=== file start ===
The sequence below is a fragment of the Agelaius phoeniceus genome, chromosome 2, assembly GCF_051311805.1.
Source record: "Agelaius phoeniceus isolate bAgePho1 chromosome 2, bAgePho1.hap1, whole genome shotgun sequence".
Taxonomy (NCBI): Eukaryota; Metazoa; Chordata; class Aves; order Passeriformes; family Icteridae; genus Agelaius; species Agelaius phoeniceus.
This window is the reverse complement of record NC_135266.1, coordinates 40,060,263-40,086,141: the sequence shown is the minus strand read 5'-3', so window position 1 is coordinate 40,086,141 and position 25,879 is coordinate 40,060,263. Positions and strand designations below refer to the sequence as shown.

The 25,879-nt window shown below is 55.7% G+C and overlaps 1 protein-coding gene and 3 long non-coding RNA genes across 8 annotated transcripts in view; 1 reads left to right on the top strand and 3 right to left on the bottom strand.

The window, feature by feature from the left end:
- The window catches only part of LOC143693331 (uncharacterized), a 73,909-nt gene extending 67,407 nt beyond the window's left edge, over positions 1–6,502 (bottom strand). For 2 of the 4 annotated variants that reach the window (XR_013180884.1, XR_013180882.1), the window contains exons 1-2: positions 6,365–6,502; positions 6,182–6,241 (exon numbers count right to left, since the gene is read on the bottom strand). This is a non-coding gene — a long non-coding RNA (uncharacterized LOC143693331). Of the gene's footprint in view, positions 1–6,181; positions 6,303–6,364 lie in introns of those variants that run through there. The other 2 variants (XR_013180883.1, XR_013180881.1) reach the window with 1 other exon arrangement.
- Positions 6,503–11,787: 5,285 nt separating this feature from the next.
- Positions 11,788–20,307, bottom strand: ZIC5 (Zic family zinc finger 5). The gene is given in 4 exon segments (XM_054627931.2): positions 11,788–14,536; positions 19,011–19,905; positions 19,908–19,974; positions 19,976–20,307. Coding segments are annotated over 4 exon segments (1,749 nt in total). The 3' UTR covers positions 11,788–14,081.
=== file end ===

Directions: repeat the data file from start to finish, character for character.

The sequence below is a fragment of the Agelaius phoeniceus genome, chromosome 2, assembly GCF_051311805.1.
Source record: "Agelaius phoeniceus isolate bAgePho1 chromosome 2, bAgePho1.hap1, whole genome shotgun sequence".
Taxonomy (NCBI): Eukaryota; Metazoa; Chordata; class Aves; order Passeriformes; family Icteridae; genus Agelaius; species Agelaius phoeniceus.
This window is the reverse complement of record NC_135266.1, coordinates 40,060,263-40,086,141: the sequence shown is the minus strand read 5'-3', so window position 1 is coordinate 40,086,141 and position 25,879 is coordinate 40,060,263. Positions and strand designations below refer to the sequence as shown.

The 25,879-nt window shown below is 55.7% G+C and overlaps 1 protein-coding gene and 3 long non-coding RNA genes across 8 annotated transcripts in view; 1 reads left to right on the top strand and 3 right to left on the bottom strand.

The window, feature by feature from the left end:
- The window catches only part of LOC143693331 (uncharacterized), a 73,909-nt gene extending 67,407 nt beyond the window's left edge, over positions 1–6,502 (bottom strand). For 2 of the 4 annotated variants that reach the window (XR_013180884.1, XR_013180882.1), the window contains exons 1-2: positions 6,365–6,502; positions 6,182–6,241 (exon numbers count right to left, since the gene is read on the bottom strand). This is a non-coding gene — a long non-coding RNA (uncharacterized LOC143693331). Of the gene's footprint in view, positions 1–6,181; positions 6,303–6,364 lie in introns of those variants that run through there. The other 2 variants (XR_013180883.1, XR_013180881.1) reach the window with 1 other exon arrangement.
- Positions 6,503–11,787: 5,285 nt separating this feature from the next.
- Positions 11,788–20,307, bottom strand: ZIC5 (Zic family zinc finger 5). The gene is given in 4 exon segments (XM_054627931.2): positions 11,788–14,536; positions 19,011–19,905; positions 19,908–19,974; positions 19,976–20,307. Coding segments are annotated over 4 exon segments (1,749 nt in total). The 3' UTR covers positions 11,788–14,081.